Don’t annoy the Post Chief

It’s always good to ask questions, but save this for the gaps at the end of or in between sessions. The Post Chief is there to run the post, ensure the teams safety, relay information between the team, communicate info to Race Control and report incidents in detail as they happen. Therefore, their role requires concentration! Don’t continually ask them questions or distract them mid-session. If you have a question, remember it, and ask at the end of the session. Alternatively, ask a fellow marshal; they may justknow the answer!

To keep the PC or IO happy and to ensure your safety, follow these three golden rules whilst on post:

  • Number One: Do NOT go trackside unless told to
  • Number Two: ALWAYS FACE oncoming traffic
  • Number Three: If you do nip to the loo, TELL someone (ideally the PC or IO) before you go!

Keep to these simple rules, and you’re bound to get a positive comment at the end of the day!

On Circuit

- Track Inspections - Judges of Fact - Car conditions (Loose bodywork, fluids etc)

What to do if it all goes wrong

We've all seen it, either on the tv or at the race. It does sometimes go wrong, and drivers will park it where you don't want it.

Let the dust settle – Even in major shunts, if the wheels are still attached and the engine is still running, the driver will be more interested in getting back to the pits than being taken onto the banking.

Remember, ACT AS A TEAM

Decide on a strategy – The main priority is to extricate the driver to the banking. If the car is in a safe enough place, it’ll normally be recovered at the end of the session. If this is not possible, the PC or IO will decide on the method of recovery. Either marshals trackside pushing the car into an escape lane, or a straight tow, or full lift. The race will normally be neutralised if marshals are required to work trackside for an extended period of time; either by use of the Safety Car or stopping the race. However, the area may just be neutralised by the use of waved yellows, so always keep a ear out for a whistle.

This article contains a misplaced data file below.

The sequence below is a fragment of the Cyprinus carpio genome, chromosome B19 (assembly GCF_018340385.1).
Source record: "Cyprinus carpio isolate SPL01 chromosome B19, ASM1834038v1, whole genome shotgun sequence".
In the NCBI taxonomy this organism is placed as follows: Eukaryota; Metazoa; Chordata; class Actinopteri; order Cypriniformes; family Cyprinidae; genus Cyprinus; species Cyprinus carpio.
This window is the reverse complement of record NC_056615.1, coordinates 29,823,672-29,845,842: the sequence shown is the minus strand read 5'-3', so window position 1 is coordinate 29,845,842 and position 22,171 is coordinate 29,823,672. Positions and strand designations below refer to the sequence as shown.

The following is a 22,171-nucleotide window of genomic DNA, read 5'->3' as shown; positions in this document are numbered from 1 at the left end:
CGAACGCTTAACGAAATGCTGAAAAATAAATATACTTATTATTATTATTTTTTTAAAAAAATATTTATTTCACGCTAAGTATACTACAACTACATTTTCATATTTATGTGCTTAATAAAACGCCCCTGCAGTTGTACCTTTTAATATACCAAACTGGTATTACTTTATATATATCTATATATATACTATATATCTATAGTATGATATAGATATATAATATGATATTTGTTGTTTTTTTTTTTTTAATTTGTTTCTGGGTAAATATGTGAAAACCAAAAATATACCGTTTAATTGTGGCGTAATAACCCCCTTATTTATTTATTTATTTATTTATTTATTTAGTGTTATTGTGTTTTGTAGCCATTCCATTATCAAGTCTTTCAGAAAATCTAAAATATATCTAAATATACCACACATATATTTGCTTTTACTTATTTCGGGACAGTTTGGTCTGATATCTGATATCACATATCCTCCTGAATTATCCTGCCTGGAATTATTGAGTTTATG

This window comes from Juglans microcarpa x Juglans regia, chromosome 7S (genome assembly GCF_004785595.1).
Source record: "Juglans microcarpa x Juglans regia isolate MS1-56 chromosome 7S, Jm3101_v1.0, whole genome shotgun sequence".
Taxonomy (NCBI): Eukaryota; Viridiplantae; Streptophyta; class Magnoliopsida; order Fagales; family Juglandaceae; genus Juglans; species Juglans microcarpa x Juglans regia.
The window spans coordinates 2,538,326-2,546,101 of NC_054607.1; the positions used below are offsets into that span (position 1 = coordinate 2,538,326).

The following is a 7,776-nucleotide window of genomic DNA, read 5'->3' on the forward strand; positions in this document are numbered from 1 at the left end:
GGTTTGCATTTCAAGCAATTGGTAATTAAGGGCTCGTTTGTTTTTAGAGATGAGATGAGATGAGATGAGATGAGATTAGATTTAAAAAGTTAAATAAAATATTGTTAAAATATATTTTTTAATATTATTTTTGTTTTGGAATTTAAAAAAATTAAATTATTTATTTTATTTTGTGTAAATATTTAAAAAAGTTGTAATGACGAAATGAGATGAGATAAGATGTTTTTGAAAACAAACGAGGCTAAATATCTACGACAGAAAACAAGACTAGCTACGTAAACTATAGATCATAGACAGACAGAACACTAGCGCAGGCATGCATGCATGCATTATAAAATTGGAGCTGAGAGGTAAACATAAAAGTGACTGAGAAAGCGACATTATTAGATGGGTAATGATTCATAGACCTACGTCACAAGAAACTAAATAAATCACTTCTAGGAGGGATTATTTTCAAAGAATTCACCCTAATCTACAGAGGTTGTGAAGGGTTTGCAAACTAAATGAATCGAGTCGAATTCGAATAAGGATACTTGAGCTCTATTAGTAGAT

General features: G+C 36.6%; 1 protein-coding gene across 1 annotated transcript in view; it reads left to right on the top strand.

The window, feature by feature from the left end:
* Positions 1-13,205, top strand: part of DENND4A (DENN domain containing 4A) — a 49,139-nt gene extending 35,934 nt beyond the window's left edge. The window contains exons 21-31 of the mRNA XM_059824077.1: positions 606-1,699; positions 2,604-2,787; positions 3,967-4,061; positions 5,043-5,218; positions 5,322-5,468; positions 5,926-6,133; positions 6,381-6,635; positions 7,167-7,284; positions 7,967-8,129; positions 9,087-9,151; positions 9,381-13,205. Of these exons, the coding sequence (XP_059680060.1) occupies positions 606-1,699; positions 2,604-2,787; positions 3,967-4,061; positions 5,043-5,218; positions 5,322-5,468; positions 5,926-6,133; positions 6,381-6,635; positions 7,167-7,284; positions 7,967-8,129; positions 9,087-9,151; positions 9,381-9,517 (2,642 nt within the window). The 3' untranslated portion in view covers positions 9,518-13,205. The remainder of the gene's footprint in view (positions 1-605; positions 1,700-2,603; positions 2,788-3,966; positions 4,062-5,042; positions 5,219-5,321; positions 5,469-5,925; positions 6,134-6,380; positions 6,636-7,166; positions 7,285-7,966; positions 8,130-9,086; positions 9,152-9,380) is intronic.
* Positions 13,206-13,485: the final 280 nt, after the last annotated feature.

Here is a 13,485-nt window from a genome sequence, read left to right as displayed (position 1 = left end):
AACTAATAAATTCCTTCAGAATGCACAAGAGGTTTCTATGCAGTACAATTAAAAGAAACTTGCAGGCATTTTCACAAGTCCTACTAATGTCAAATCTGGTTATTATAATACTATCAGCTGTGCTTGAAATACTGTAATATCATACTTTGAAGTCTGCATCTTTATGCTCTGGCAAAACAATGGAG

If more than one car is involved, split your resources - The least active driver is usually the one who is worst off.

Use the car involved in the incident for protection – Keep it between yourself and the oncoming traffic.
Teamwork! This recovery at Silverstone was all carried out whilst the circuit was 'live'

Look and listen for danger - If you hear a whistle, look up, see what is happening and take appropriate action.

Use the safest route to get to the vehicle – This will normally be along the barrier until the last possible moment. Speed isn’t always essential and you don’t need to sprint. Be aware of rough ground and slippery grass as you’re getting to the car. Make sure you approach the driver from his front if you can, as this will allow him to know your there, and you can look in and see if he can self-extricate or will require the use of a Rescue Unit. If he’s conscious and capable of moving, give him time to collect his thoughts, don’t pull at him, but provide help and support if it is needed. Summon assistance if necessary, by using the universal hand signals. Any driver involved in an incident must not be allowed to wander off and drivers involved in substantial impacts should be taken to the medical centre by ambulance or medical car at the end of the session for precautionary checks.

Always take an extinguisher - Leave it to one of the experienced marshals if you’ve not used it before!

Isolate the car’s electrics - Get the driver to isolate the car if possible. He should know exactly where the isolator is and how to
Electrical Isolator Switch Marking. This switch makes the car Electrically Dead.
operate it. If not, look for the Electrical Isolator markings on the car.


On Post Equipment

Marshals post are equipped with a variety of tools to assist you in your duties. These include of course, flags and boards which are used to communicate messages to drivers. But we also have methods of communication with Race Control (Telephone, Radio etc) tools for clearing the track, tools for dressing oil, fire extinguishers and some posts even have supplementary lights to coincide with the flags.

All of this equipment needs to be checked first thing in the morning. We need to make sure that all of our fire extinguishers are charged correctly, we need to check that we have the right number of flags. Get to know what checks need doing on the various pieces of equipment.